It's been a couple of weeks since the last log, so here's an update (primarily about the keyboard as that's a crucial early part to get right).
As planned I've got threaded rods and locknuts acting as a clamp and structural brace. It works well! For the final design I might look at getting the nuts inset slightly but otherwise it's how I'll be providing the general rigidity throughout the whole device.
I've got the keyboard matrix wired up (literally) which took a lot of soldering and more debugging than I would've like but it's all hooked up to the Raspberry Pi Pico on this board. Also on the board is a level shifter to handle the 5V that a PS/2 interface requires from the 3.3V logic of the Pico. At the top of the picture is the PS/2 connector I made - I pulled apart an old USB-to-PS/2-mouse adaptor to get the plug, added hot glue for strain relief and some protective tube from a fan lead, then put on the heat shrink tubing and applied heat. The tube shrinks and the hot glue melts again, and the two actions together make a nice tight, slimline connector housing. #protip
Every usable pin bar one is being used for the keyboard - I've got 21(!) lines for reading the keys, two for the PS/2 output and two for an OLED display, as you can see here. I decided that, rather than have status LEDs for Caps Lock and the like, I'd have an actual display that can do much more - like show whether in USB or PS/2 mode, show what keys you get with FN being held down, general debugging and (my personal favourite) an absolutely pointless keymap display, so you can see what commands are on a key in 48K mode on a Spectrum. There's no need for it really, but it'll be cooooool.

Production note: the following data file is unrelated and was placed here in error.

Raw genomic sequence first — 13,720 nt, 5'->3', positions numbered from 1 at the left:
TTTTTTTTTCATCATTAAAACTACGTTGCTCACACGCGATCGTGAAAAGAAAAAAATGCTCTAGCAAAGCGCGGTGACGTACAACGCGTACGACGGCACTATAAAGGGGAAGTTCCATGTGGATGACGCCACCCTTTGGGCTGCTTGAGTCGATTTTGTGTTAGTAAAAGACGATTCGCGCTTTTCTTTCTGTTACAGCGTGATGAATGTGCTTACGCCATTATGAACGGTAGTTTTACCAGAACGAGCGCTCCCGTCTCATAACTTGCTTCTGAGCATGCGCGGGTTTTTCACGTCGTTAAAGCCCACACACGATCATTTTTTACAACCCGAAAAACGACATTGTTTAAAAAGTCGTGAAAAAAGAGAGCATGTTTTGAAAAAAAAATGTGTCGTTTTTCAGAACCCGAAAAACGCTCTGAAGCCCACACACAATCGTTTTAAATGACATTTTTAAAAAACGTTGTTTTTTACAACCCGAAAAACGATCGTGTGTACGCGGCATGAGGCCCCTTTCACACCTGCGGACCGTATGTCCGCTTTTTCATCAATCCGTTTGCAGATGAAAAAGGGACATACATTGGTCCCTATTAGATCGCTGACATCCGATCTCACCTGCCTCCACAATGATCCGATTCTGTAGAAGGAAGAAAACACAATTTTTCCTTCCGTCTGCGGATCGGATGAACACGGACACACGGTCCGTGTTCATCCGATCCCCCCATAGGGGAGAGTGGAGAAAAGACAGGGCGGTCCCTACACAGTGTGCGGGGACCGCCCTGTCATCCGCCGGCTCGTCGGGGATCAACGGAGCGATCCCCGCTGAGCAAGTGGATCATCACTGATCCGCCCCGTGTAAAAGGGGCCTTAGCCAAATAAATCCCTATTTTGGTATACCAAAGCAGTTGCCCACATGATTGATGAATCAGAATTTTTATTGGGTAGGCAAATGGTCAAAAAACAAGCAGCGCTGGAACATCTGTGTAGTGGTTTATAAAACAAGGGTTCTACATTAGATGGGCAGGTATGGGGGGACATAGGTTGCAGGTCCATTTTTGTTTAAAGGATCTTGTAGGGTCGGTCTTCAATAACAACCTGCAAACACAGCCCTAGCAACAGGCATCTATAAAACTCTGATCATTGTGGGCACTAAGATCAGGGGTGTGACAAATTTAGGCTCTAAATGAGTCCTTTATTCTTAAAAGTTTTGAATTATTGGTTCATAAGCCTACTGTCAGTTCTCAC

The Pico is a great board. Not perfect - the mad quantity of Gnd pins got in the way when I was probing during my physical debugging, and I ended up shorting it out a couple of times (it took it on the chin though). The fact you can get them shipped to your door the following day from RS Components for about £3.60 (all in) is just brilliant value though. There's something quite perverse about using a 32 bit, dual core processor with a wodge of RAM to make a keyboard for an 8 bit computer, but I don't care!
Programming is being done in Arduino using the community-driven core, courtesy of the superbly monikered Earle F. Philhower, III whose efforts brought Arduino support to the RP2040 chip before the official release, which has a fancy RTOS that I don't really want getting in the way of timings for the various things I need to do. At the moment I've just got some debug code running on it to make sure all the keys are functioning correctly, but in the pipeline is debouncing switches, sending the debug info to the OLED instead of the serial monitor, and - gosh - actually sending things to the PS/2 interface. I've tested that the hardware can do it with the ZX Uno, now I 'just' need to map keys to keycodes. With the dual core setup I can keep one core responsible entirely for scanning and encoding, and the other for the bells and whistles.